It has rightly been observed that ‘civility’ is a value that can be cynically appealed to in order to silence the voice of protest against injustice, yet all too often the rejection of civility in the name of protest involves a premature and unnecessary polarization, rather than a reluctantly adopted final avenue of recourse. Representing ourselves as struggling with hateful and malicious people and viewing our issues purely in terms of the sharp moral lines of good versus evil can feed both activism and our self-image, but it is seldom an accurate representation of the actual state of affairs, where intelligent people of good will may exist on all sides and many of the issues may be discovered to be caught up in difficult and thorny questions of prudence, rather than of absolute principle and value.
One of the benefits of friendship and civility is the reasonableness that they encourage, opening us up to the possibility of being persuaded and of persuading our neighbour: it is no surprise that James mentions this as one of the traits of the wisdom from above in James 3:17. Approaching our disagreements with such an attitude will meet with far greater success in persuasion.
The concreteness and practicality of personal friendship has a way of mitigating the antagonisms and polarizations encouraged by more abstract ideologies, of revealing shared loves, the possibility of common causes, of breaking our differences down to size. Friendship humanizes those with whom we differ, enabling us to see them as more than just voices of a misguided ideology.
This is especially important in our Internet age, where the pace of our discourse and the tendency of many of our social media to regard people solely in terms of what they say, and to be threatened by the presence of difference tempts us to rely upon prejudice—with its split second judgments and reduction of people to stereotyped opinion-holders—more than ever before. Relating to people in the realm of physical action and community also reveals how poor a predictor people’s professed ideas often are of their actual behaviour. It is concerning to observe that people on different sides of our various cultural divides are often increasingly invisible to each other.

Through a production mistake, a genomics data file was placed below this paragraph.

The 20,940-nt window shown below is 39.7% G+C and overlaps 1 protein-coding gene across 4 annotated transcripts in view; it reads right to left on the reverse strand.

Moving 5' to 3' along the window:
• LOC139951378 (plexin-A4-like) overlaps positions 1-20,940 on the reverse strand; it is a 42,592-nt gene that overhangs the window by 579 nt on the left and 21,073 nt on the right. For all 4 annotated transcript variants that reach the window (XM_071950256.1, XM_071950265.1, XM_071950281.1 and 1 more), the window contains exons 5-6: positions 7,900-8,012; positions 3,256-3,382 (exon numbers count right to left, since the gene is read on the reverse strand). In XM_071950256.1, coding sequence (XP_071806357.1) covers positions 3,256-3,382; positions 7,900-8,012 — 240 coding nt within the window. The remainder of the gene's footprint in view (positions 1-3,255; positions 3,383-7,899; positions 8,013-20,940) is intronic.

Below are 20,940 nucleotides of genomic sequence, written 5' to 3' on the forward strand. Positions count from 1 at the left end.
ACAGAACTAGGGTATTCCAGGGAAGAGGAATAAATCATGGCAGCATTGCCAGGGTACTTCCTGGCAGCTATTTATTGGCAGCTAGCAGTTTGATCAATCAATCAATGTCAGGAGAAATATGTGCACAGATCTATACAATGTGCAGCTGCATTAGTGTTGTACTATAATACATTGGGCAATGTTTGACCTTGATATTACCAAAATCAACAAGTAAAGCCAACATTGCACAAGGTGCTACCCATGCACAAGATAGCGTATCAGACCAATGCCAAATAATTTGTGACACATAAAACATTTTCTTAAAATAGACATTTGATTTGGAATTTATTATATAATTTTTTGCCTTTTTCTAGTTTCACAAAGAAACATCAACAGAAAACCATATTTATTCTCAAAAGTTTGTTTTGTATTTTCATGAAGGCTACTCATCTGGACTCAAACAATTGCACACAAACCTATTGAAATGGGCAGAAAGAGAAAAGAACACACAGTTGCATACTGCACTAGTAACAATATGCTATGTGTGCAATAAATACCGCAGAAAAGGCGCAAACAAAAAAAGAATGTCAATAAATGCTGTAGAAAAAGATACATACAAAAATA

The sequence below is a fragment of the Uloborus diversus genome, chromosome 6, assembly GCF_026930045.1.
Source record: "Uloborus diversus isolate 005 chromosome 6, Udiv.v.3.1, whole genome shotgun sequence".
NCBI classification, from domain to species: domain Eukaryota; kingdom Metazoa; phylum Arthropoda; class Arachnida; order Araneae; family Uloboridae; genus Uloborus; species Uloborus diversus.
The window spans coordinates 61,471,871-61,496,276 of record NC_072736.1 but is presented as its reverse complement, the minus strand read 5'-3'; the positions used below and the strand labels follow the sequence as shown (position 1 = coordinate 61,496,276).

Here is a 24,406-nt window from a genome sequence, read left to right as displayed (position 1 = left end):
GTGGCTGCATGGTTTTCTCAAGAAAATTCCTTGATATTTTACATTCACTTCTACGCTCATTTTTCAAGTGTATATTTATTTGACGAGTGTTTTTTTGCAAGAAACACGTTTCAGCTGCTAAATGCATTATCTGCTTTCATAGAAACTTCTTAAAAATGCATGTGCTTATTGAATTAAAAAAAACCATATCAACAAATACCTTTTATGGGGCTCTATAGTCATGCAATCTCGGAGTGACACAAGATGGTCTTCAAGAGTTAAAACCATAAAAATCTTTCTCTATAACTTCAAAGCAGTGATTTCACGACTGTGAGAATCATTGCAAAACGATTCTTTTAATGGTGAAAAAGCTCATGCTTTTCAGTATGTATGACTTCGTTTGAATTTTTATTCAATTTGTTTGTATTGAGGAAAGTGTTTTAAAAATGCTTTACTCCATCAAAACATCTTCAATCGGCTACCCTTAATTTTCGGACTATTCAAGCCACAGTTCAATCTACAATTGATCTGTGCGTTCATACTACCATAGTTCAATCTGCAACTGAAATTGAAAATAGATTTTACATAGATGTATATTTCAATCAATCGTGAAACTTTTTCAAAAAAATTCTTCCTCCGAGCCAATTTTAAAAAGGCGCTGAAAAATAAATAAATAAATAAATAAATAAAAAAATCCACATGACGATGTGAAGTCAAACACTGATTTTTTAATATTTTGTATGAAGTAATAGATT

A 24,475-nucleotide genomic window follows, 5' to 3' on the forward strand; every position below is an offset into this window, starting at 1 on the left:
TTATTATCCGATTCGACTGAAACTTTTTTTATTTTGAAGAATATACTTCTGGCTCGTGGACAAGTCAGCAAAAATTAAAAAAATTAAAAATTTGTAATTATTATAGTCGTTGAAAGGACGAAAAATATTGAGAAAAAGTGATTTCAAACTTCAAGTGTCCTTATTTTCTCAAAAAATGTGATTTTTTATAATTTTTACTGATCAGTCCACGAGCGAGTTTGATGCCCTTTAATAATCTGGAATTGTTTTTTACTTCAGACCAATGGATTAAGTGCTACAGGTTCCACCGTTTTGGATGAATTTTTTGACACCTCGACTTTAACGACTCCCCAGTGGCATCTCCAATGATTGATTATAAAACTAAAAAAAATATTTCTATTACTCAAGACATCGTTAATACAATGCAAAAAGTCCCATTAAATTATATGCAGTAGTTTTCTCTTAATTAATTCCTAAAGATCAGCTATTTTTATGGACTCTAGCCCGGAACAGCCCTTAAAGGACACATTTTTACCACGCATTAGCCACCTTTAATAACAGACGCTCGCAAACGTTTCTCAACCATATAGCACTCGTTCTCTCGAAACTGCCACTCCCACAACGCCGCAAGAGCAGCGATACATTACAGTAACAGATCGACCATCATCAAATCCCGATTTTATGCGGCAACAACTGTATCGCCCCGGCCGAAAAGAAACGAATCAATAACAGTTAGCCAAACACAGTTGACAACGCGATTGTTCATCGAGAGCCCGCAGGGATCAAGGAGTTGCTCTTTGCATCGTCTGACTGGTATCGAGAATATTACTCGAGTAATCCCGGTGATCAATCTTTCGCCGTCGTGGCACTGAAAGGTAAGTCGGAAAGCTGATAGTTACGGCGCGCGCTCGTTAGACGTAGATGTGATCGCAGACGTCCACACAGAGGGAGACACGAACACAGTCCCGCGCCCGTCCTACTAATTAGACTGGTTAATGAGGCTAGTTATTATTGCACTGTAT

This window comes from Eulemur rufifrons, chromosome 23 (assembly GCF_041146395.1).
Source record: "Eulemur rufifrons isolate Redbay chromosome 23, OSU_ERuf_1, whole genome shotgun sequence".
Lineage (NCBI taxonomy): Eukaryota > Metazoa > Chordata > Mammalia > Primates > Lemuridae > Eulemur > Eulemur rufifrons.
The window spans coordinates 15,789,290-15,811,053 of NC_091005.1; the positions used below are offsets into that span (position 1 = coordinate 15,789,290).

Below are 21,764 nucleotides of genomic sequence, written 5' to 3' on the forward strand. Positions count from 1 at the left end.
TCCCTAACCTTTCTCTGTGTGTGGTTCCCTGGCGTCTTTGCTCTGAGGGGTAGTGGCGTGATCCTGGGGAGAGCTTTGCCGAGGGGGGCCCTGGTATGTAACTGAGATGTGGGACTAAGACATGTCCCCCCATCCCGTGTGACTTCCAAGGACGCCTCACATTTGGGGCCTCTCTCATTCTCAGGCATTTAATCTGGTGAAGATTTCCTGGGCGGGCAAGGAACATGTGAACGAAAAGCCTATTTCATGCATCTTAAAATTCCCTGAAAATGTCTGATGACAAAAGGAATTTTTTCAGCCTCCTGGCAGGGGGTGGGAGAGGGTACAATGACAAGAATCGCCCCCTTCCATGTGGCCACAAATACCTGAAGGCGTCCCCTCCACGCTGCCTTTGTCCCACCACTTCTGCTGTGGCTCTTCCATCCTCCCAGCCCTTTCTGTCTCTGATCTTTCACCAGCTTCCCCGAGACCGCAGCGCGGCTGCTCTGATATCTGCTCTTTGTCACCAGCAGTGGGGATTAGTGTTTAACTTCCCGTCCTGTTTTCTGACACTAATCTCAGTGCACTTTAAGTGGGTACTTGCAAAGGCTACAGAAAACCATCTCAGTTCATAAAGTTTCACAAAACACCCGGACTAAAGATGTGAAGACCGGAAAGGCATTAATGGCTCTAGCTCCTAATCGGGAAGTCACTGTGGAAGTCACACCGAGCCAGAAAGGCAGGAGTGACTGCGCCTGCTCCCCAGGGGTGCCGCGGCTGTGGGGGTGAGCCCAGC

The current rise of inflammatory and uncivil rhetoric, of prescriptive, punitive, and censorious speech codes, of rapid recourse to litigious and officious measures, and of sharp political polarization all manifest and encourage in their own ways a general cultural loss of faith in persuasion, discourse, and civil society to contain, mitigate, or resolve our differences. The tsunami of discord sweeps all before it.
In their capacity as Supreme Court justices, Scalia and Ginsburg both represent the authority of the law. However, part of the purpose of healthy legal structures is to discourage people from swiftly resorting to them, providing an incentive to pursue conciliatory measures, to achieve compromises, or to resolve disputes privately and in a civil manner (observe Jesus’ teaching in Matthew 5:25).
Through this negative function, the law serves to encourage a generous and spacious civil realm, to discourage us from totalizing and absolutizing our conflicts, to set bounds upon the seething waters of our disputes. In their personal friendship, Ginsburg and Scalia offer an example of the possibility and power of a renewed civility for moderating the vicious oppositions of our social and political discourse, for containing and mitigating the antagonisms that they have so powerfully symbolized in their legal capacity.
Alastair Roberts is a blogger and writes the regular feature on the politics of Scripture for Political Theology Today.